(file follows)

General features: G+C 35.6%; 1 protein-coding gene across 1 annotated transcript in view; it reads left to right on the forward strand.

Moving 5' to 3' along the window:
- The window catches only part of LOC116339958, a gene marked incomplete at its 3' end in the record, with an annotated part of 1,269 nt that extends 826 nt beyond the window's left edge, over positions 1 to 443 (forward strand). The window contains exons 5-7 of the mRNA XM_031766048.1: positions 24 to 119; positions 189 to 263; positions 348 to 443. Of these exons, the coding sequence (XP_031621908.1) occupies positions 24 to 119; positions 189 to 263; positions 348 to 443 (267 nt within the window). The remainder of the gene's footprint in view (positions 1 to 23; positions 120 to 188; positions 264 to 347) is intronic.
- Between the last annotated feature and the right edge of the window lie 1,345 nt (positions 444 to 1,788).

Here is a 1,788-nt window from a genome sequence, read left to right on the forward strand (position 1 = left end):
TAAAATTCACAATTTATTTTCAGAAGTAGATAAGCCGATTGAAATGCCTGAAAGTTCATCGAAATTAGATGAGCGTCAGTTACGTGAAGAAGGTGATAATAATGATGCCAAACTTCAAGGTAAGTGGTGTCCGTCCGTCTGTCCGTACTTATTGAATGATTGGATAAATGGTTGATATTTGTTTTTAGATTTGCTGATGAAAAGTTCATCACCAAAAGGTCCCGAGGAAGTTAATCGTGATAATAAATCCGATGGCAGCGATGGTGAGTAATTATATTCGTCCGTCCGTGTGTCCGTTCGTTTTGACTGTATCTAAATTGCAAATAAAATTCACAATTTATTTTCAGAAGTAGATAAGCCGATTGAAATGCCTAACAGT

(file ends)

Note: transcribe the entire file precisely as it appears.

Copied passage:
General features: G+C 35.6%; 1 protein-coding gene across 1 annotated transcript in view; it reads left to right on the forward strand.

Moving 5' to 3' along the window:
- The window catches only part of LOC116339958, a gene marked incomplete at its 3' end in the record, with an annotated part of 1,269 nt that extends 826 nt beyond the window's left edge, over positions 1 to 443 (forward strand). The window contains exons 5-7 of the mRNA XM_031766048.1: positions 24 to 119; positions 189 to 263; positions 348 to 443. Of these exons, the coding sequence (XP_031621908.1) occupies positions 24 to 119; positions 189 to 263; positions 348 to 443 (267 nt within the window). The remainder of the gene's footprint in view (positions 1 to 23; positions 120 to 188; positions 264 to 347) is intronic.
- Between the last annotated feature and the right edge of the window lie 1,345 nt (positions 444 to 1,788).

Here is a 1,788-nt window from a genome sequence, read left to right on the forward strand (position 1 = left end):
TAAAATTCACAATTTATTTTCAGAAGTAGATAAGCCGATTGAAATGCCTGAAAGTTCATCGAAATTAGATGAGCGTCAGTTACGTGAAGAAGGTGATAATAATGATGCCAAACTTCAAGGTAAGTGGTGTCCGTCCGTCTGTCCGTACTTATTGAATGATTGGATAAATGGTTGATATTTGTTTTTAGATTTGCTGATGAAAAGTTCATCACCAAAAGGTCCCGAGGAAGTTAATCGTGATAATAAATCCGATGGCAGCGATGGTGAGTAATTATATTCGTCCGTCCGTGTGTCCGTTCGTTTTGACTGTATCTAAATTGCAAATAAAATTCACAATTTATTTTCAGAAGTAGATAAGCCGATTGAAATGCCTAACAGT